The Charitable Spirit - Kindness - Generosity - Charity (Perspectives)
The idea behind this series called Perspectives is explained in a hub published by MickeySr:
- Perspectives: An Introduction
What we think and how we feel about things is defined, not by the things themselves, but by our perspective of things. Everything that comes before us is filtered through our perception of things...
The Charity Spirit
The backbone of a Charitable Spirit is ‘kindness’;
The rest of a Charitable Spirit is ‘generosity’.
Let’s not forget that ‘kindness’ and ‘generosity’ are subordinates of LOVE.
To justify above statement
Let’s consider the meanings of kindness, generosity and charity.
- Kindness is the quality of being warmhearted, considerate, humane and sympathetic.
- Generosity is the unselfish trait of being willing to give your money, goods or time to others.
- Charity is a kindly and lenient attitude toward people and an activity that benefits the public at large.
A synonym for charity is Philanthropy: The voluntary promotion of human welfare.
I can see no true charitable spirit that does not comprise kindness and generosity.
The word ‘charity’
The word ‘charity’ originated in the Hebrew word, Tzedakah (S’daqah) meaning righteousness, justice or fairness. In biblical times Tzedakah was a religious obligation, and still regarded as such in religious communities. Kind and generous people, however, practice Tzedakah instinctively.
Two kinds of people depend on charity:
- Honest people with integrity in unfortunate circumstances;
- Dishonest, disreputable, lazy people acting as amateur and professional beggars.
Recognize the difference:
- Honest people with integrity in unfortunate circumstances feel uncomfortable and ashamed in their needy position. They are willing to work and pay for what they receive by performing tasks or doing favors or anything that might prove gratefulness for what they receive. They easily become the victims of shrewd entrepreneurs and abusers of people. They are not pathetic, but proud, law-abiding citizens of their countries. They will try to give the best impression possible, even while dressed in sackcloth, and they will grab any opportunity to get themselves in more fortunate circumstances.
- Dishonest, disreputable, lazy people acting as amateur and professional beggars are repelling, arousing aversion and disgust and a feeling of guilt. They are the shrewd exploiters of human kindness and generosity. They are not willing to work and fake gratefulness in order to manipulate others to their advantage. When forced to perform a task their performance will arouse disappointment and even anger. Trying to make a pathetic impression, they dig for empathy and sympathy in the souls of kind and generous people. They encourage and even force their own children to become beggars or victims of abusers.
- Is Charity supposed to help people out of their unfortunate circumstances, or to encourage them to stay in it?
- May we ignore the dishonest, disreputable, lazy people acting as amateur and professional beggars and only help the honest people with integrity in unfortunate circumstances?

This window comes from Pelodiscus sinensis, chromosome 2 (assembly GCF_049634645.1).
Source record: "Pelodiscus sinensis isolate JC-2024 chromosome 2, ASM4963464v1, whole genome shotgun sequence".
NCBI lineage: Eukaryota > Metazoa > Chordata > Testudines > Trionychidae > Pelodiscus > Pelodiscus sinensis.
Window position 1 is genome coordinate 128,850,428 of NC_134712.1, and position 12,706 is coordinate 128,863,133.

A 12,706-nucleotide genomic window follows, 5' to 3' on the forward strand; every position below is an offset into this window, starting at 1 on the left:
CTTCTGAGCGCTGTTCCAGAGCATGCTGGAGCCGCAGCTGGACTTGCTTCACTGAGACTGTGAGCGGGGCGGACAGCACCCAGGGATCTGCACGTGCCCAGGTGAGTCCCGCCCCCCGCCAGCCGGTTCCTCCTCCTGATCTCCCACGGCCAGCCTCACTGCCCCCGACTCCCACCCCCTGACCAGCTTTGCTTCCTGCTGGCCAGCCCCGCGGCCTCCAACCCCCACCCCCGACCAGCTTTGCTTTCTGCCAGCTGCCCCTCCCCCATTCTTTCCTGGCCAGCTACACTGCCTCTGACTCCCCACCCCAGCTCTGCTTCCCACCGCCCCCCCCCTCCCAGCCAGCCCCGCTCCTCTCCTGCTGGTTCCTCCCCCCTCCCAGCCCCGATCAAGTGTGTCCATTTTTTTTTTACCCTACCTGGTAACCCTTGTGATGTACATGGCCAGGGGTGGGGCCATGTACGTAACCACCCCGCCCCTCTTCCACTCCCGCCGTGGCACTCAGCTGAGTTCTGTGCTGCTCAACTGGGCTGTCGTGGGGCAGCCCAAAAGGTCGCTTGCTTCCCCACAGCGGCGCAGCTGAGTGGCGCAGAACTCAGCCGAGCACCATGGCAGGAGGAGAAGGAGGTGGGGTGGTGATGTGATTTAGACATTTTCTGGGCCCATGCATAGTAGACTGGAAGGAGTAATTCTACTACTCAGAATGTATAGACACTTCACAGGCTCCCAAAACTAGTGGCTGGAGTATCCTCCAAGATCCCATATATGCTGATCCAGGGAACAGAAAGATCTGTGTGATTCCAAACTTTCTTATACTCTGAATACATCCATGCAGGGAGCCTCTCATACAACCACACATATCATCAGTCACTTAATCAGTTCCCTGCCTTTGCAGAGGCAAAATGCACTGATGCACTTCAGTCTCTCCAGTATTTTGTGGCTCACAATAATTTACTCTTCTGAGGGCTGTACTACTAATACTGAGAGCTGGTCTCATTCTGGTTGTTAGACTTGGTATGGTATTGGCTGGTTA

- Are we practicing charity without any intention of kindness and generosity, but with a cold heart hoping to receive something we need such as respect and admiration, space for new, more modern stuff in our closets and homes, to get rid of feelings of guilt, or to prevent the poor from stealing our precious belongings?
Some of the beggars in South Africa - In some regions quite a nuisance, causing severe accidents. And still, people keep on feeding them, bereaving them of their natural hunting skills....
I put myself so many times figuratively in the shoes of poor people. What would I do when my children and I are hungry and I have no money for food? Surely I would have only three options: Stealing, begging or ending our lives.
We know that the man who is not hungry is like a sated lion not interested in the potential food grazing in his territory. We know that nobody is as dangerous as the one who has nothing to lose.
Eight levels of giving to the poor
The rabbi-physician-philosopher, Mosheh ben Maimon (Moses Maimonides), who lived from 1135 to 1204 in Morocco and Egypt, taught eight levels of giving to the poor.
1. Giving an interest-free loan to a person in need; forming a partnership with a person in need; giving a grant to a person in need; finding a job for a person in need; so long as that loan, grant, partnership, or job results in the person no longer living by relying upon others.
2. Giving tzedakah (charity) anonymously to an unknown recipient via a person (or public fund) which is trustworthy, wise, and can perform acts of tzedakah with your money in a most impeccable fashion.
3. Giving tzedakah anonymously to a known recipient.
4. Giving tzedakah publicly to an unknown recipient.
5. Giving tzedakah before being asked.
6. Giving adequately after being asked.
7. Giving willingly, but inadequately.
8. Giving out of pity: It is thought that Maimonides was referring to giving because of the sad feelings one might have in seeing people in need (as opposed to giving because it is a religious obligation).
I recommend reading this interesting perceptive on charity at (http://en.wikipedia.org/wiki/Maimonides)
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Title :: Perspectives: The Charitable Spirit: Kindness, Gen
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Perspectives on HubPages
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- Perspectives: An Introduction
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